[lbo-talk] Bad Times and the Left

123hop at comcast.net 123hop at comcast.net
Tue Jul 12 19:55:51 PDT 2011

----- Original Message ----- From: "// ravi" <ravi at platosbeard.org>

"I agree that at the turn of the century, class struggle was a significant thorn, but as someone else (SA?) wrote, that was part of a series of struggles across the Western world, wasn’t it? But by the 1920s the left (in the USA at least) was (Wikipedia tells me) in more than a bit of trouble. So you have the roaring 20s with tax cuts, speculation, supply side economics, union busting, so on, right as the Soviet Union was beginning to grow in strength."

True, but you have fairly epic struggles going on in the thirties: say the longshoreman's strike of 1934 in SF.

"With the arrival of the Great Depression, the presence of a non-Obama and an all around more simplistic (i.e., logical) political climate, led to a more logical response. More controls, etc. Safety nets. So on."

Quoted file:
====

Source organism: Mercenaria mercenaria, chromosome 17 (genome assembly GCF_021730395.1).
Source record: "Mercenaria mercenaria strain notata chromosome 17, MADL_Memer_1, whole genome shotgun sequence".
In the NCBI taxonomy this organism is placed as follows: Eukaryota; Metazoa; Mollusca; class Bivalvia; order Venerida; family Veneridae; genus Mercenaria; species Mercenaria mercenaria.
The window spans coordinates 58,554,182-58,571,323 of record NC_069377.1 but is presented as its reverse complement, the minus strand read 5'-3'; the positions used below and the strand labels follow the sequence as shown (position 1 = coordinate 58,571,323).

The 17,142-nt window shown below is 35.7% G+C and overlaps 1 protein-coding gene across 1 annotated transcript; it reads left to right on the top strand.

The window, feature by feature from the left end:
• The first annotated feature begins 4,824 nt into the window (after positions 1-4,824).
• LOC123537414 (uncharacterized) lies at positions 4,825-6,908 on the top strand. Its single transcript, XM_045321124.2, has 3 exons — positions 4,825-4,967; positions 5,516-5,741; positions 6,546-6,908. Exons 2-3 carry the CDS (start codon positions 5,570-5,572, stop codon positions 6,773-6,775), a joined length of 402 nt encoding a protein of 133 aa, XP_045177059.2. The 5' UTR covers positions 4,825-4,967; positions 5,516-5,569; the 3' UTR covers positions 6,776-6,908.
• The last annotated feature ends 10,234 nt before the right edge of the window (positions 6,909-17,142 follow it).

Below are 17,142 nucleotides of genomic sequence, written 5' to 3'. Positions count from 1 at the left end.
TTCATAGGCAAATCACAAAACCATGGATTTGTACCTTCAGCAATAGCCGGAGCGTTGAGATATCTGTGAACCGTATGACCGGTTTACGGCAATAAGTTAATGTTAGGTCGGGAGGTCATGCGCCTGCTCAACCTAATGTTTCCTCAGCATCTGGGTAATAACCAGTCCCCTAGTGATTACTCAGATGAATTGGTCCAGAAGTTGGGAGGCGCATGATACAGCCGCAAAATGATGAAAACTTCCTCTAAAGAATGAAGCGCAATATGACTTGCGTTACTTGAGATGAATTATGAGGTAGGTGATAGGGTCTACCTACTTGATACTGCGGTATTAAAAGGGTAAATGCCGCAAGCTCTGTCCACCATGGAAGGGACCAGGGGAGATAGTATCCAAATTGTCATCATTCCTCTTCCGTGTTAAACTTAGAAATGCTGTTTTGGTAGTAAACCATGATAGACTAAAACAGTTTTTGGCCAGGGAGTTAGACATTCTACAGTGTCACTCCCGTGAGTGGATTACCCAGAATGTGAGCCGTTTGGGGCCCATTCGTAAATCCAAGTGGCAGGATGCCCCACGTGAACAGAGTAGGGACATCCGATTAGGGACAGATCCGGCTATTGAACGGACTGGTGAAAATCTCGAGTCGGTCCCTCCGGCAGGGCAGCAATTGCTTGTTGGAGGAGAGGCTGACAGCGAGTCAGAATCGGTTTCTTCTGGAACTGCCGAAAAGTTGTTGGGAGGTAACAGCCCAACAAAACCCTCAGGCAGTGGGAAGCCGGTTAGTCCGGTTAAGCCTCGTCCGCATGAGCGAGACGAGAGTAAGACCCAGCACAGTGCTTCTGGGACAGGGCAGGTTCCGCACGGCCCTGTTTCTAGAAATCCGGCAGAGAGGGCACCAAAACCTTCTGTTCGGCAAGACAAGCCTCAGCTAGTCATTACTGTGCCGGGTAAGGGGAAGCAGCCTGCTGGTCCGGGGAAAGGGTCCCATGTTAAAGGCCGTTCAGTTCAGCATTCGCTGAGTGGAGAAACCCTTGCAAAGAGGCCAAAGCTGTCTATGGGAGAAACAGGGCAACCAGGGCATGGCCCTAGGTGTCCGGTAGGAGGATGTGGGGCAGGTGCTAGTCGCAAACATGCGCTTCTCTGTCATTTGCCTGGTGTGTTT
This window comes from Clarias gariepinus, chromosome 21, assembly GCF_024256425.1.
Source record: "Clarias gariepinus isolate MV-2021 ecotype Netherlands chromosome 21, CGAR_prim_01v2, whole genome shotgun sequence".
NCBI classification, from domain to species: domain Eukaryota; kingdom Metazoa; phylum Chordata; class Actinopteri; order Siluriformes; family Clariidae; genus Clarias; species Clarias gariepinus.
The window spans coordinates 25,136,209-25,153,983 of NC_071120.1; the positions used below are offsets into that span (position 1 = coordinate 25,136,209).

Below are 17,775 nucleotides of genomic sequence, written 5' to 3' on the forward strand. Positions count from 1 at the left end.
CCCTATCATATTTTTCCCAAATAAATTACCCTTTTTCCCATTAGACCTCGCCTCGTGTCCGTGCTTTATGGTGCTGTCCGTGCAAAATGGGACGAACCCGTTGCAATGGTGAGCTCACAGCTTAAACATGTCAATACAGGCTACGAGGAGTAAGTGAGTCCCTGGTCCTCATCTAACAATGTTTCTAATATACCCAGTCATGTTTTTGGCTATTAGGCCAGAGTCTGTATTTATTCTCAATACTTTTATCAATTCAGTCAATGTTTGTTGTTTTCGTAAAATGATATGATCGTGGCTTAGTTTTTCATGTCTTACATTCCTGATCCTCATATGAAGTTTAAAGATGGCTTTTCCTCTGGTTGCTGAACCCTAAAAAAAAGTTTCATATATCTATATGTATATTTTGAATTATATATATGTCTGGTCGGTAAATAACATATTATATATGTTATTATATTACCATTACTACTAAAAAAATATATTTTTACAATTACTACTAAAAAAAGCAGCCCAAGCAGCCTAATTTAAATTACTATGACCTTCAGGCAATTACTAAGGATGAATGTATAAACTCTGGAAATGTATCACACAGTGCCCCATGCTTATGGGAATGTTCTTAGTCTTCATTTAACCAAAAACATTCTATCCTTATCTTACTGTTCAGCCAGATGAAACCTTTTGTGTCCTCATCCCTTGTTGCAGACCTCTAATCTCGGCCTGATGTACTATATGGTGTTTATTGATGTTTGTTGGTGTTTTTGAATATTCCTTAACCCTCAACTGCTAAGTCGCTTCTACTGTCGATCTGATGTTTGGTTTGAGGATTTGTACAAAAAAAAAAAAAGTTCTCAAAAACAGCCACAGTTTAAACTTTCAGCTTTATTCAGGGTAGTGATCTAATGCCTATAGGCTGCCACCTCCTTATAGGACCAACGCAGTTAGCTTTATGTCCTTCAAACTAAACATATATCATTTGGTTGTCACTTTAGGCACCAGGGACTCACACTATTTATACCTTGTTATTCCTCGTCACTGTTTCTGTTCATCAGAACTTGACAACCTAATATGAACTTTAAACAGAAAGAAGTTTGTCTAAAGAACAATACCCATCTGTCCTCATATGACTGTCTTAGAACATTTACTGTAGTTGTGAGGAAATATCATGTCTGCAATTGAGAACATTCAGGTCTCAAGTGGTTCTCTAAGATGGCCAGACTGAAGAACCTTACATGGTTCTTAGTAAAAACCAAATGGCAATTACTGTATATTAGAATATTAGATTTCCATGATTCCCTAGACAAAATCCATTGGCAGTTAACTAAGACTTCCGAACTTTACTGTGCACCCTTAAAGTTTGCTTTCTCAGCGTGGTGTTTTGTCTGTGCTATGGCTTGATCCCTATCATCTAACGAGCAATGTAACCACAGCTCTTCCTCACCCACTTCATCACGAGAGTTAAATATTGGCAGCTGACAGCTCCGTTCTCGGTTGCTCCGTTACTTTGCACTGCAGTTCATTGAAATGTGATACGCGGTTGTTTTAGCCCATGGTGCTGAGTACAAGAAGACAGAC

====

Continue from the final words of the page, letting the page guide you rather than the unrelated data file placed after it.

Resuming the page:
Partly in response to the labor struggles.

"Why witch hunts? To make the spectre of communism real and urgent. But IMHO, this doesn’t seem to have been from a fear of an internal domino effect, but the conscious or subconscious need to shore up and establish capitalism by creating a single caricature of an opponent (which the SU quite certainly seems to have assisted, what with the gulags and so on). Internal concessions, it seems to me (and I realise my uninformed opining puts me at good risk of embarrassment), were a response to internal pressures - growing prosperity brings growing demands. Civil rights movements the world over are echoed in demands for women’s rights, minority rights, so on. No doubt Soviet advertisement of equality added to the internal pressures, but my guess is that this was not a significant motivation."

Not just soviet advertisement of equality, but the socialist parties played key roles in organizing struggles for civil rights. You look at all the key books of black writers: Wright, Ellison, etc., and they talk about how they get their political education from the communist party. Even, say, the free speech movement in Berkeley gets a lot of organizing power from the CP or from former CPers.


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